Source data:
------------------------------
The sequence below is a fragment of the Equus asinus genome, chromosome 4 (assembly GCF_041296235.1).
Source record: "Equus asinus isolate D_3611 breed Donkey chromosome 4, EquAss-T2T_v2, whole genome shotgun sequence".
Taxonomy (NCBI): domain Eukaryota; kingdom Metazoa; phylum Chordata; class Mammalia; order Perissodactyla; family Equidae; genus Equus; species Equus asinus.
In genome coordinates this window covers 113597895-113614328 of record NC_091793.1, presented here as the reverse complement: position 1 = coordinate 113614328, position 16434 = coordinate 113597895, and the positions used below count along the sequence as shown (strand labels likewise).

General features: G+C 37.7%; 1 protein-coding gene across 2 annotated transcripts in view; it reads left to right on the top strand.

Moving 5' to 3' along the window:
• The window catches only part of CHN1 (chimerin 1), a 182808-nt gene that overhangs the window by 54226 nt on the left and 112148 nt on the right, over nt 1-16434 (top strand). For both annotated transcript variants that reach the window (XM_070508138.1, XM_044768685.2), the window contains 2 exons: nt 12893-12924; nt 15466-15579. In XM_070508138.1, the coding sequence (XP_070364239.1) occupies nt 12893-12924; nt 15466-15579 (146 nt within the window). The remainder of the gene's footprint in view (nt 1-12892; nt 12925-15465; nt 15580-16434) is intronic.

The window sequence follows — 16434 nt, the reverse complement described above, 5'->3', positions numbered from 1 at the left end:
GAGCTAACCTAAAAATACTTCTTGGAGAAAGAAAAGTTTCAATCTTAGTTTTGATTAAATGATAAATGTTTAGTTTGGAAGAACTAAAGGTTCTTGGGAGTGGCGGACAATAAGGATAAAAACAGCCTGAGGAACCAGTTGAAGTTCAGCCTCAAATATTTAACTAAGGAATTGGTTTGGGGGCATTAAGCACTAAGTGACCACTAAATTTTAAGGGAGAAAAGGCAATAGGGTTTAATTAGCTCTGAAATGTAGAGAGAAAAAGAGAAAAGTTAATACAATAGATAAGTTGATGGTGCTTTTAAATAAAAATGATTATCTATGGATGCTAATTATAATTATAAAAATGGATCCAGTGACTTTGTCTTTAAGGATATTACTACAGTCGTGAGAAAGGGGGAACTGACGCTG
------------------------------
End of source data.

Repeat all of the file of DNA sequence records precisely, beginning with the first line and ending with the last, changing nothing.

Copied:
The sequence below is a fragment of the Equus asinus genome, chromosome 4 (assembly GCF_041296235.1).
Source record: "Equus asinus isolate D_3611 breed Donkey chromosome 4, EquAss-T2T_v2, whole genome shotgun sequence".
Taxonomy (NCBI): domain Eukaryota; kingdom Metazoa; phylum Chordata; class Mammalia; order Perissodactyla; family Equidae; genus Equus; species Equus asinus.
In genome coordinates this window covers 113597895-113614328 of record NC_091793.1, presented here as the reverse complement: position 1 = coordinate 113614328, position 16434 = coordinate 113597895, and the positions used below count along the sequence as shown (strand labels likewise).

General features: G+C 37.7%; 1 protein-coding gene across 2 annotated transcripts in view; it reads left to right on the top strand.

Moving 5' to 3' along the window:
• The window catches only part of CHN1 (chimerin 1), a 182808-nt gene that overhangs the window by 54226 nt on the left and 112148 nt on the right, over nt 1-16434 (top strand). For both annotated transcript variants that reach the window (XM_070508138.1, XM_044768685.2), the window contains 2 exons: nt 12893-12924; nt 15466-15579. In XM_070508138.1, the coding sequence (XP_070364239.1) occupies nt 12893-12924; nt 15466-15579 (146 nt within the window). The remainder of the gene's footprint in view (nt 1-12892; nt 12925-15465; nt 15580-16434) is intronic.

The window sequence follows — 16434 nt, the reverse complement described above, 5'->3', positions numbered from 1 at the left end:
GAGCTAACCTAAAAATACTTCTTGGAGAAAGAAAAGTTTCAATCTTAGTTTTGATTAAATGATAAATGTTTAGTTTGGAAGAACTAAAGGTTCTTGGGAGTGGCGGACAATAAGGATAAAAACAGCCTGAGGAACCAGTTGAAGTTCAGCCTCAAATATTTAACTAAGGAATTGGTTTGGGGGCATTAAGCACTAAGTGACCACTAAATTTTAAGGGAGAAAAGGCAATAGGGTTTAATTAGCTCTGAAATGTAGAGAGAAAAAGAGAAAAGTTAATACAATAGATAAGTTGATGGTGCTTTTAAATAAAAATGATTATCTATGGATGCTAATTATAATTATAAAAATGGATCCAGTGACTTTGTCTTTAAGGATATTACTACAGTCGTGAGAAAGGGGGAACTGACGCTG